Still, the Massachusetts-native left Cleveland sitting pretty at the top of the Eastern Conference with a record of 30-11. Cavs general manager David Griffin said: "a lack of fit with our personnel and our vision," were the causes of Blatt's demise.

Interpret that how you will, but if he has personnel issues, then that indicates he may have trouble conforming to Jackson's style demands.

Scott Brooks

Here's another coach that joined the unemployment line not so long ago. Brooks played for the Knicks during the 1996-97 season but is more recently remembered and revered for bringing the Oklahoma City Thunder back to prominence.

In the 90's, the Seattle Supersonics were a formidable foe. However, prior to Brooks arrival, the now-Thunder had been meandering in the West. Brooks turned Kevin Durant into a superstar and built one of the most dangerous duos in the league with the addition of Russell Westbrook.

Durant would win MVP under his tutelage and they made it to the NBA finals in 2011-12 before falling to the Miami Heat in five games. Brooks was rather harshly given his marching orders after missing two of his major stars - Durant and Westbrook - for large parts, if not the majority, of the 2014-15 campaign.

Brooks is well known for coaching solid defence and has a proven history of developing young players into stars - James Harden another example. One has to wonder if he took the job, would KD fancy a reunion in New York this summer...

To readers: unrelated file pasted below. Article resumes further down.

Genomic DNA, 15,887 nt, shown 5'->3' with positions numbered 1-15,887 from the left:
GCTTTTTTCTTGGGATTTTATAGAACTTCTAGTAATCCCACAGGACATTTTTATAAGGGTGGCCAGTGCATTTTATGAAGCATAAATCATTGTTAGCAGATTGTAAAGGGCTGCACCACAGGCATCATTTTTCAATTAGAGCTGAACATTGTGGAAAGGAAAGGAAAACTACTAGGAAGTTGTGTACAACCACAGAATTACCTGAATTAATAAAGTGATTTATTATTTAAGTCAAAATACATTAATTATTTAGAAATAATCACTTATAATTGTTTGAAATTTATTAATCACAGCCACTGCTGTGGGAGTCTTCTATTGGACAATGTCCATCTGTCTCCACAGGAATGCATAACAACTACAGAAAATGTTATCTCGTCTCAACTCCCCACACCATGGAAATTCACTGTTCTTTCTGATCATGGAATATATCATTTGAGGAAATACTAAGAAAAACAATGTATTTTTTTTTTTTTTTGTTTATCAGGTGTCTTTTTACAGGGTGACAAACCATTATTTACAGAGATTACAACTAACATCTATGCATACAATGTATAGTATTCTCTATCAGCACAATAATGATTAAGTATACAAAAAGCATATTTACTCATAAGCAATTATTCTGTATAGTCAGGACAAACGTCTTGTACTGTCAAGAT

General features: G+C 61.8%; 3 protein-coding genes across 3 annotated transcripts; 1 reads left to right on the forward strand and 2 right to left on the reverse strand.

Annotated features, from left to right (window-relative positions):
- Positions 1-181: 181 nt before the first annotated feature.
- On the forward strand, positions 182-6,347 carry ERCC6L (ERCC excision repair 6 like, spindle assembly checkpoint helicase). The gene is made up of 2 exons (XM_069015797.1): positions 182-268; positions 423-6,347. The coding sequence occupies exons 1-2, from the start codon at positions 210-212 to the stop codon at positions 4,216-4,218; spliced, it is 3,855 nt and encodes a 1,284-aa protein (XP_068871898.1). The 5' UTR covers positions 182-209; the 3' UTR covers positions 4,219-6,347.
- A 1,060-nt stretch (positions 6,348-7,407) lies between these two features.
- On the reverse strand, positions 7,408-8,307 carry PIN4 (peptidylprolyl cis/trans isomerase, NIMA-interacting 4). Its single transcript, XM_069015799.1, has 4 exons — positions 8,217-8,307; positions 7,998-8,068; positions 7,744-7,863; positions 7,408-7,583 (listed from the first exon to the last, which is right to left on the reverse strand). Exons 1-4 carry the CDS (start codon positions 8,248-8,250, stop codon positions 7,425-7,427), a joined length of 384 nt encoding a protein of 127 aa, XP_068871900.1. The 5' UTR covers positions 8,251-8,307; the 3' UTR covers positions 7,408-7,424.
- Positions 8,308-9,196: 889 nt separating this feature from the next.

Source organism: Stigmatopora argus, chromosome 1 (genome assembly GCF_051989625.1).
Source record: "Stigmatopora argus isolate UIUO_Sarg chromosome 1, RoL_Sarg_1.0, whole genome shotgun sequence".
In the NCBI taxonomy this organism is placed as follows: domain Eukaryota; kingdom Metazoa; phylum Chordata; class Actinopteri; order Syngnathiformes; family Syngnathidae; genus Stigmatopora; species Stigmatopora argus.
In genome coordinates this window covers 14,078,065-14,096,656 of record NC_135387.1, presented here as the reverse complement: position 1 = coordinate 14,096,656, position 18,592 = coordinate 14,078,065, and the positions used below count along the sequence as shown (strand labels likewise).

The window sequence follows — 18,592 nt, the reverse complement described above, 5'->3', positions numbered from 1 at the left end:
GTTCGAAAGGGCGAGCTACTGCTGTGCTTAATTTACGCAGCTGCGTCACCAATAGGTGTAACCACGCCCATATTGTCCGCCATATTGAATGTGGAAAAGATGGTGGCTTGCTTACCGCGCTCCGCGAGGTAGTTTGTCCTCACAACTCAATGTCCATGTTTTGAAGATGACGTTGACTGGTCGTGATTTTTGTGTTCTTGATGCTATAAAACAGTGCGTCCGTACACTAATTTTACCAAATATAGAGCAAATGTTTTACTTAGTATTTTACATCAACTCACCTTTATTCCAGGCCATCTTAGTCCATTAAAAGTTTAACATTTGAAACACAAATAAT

Kurt Rambis

I'll keep this one short and sweet.

The current interim manager is a 'Phil Jackson guy'. Meaning, the president can implement the triangle offence and whatever else he pleases and Rambis, in all likelihood, will happily serve as the face of that.

This choice is probably the closest one to Jackson actually resuming a career on the pine.

Luke Walton

There's a lot of things going for Luke Walton at present. As an assistant to Steve Kerr with the Golden State Warriors, he has played his part in creating one of the greatest sides in NBA history.

He's not just a background character, either. In Kerr's injured absence, Walton oversaw the best start to a season in NBA history and when the head coach reassumed his position on January 20, Walton departed with a record of 37-4.

Of course, he was handling a great side, but it would be naive to discredit his influence on a record-setting period. Walton will be hot property when he decides to move into the number one spot and is likely to be the most sought-after coach in the league.

It's also interesting that Walton spent several years as a Laker under Jackson, and is therefore well acquainted with the - I'm going to say it again - triangle offence. That could either appeal to Jackson, or if he's really feeling progressive, he might welcome Walton's vast handle on stretching the floor and perimeter shooting that seems to be working just fine for the Warriors.

I guess the question is, how much is the next appointment in New York going to be about what Phil Jackson wants?

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New York Knicks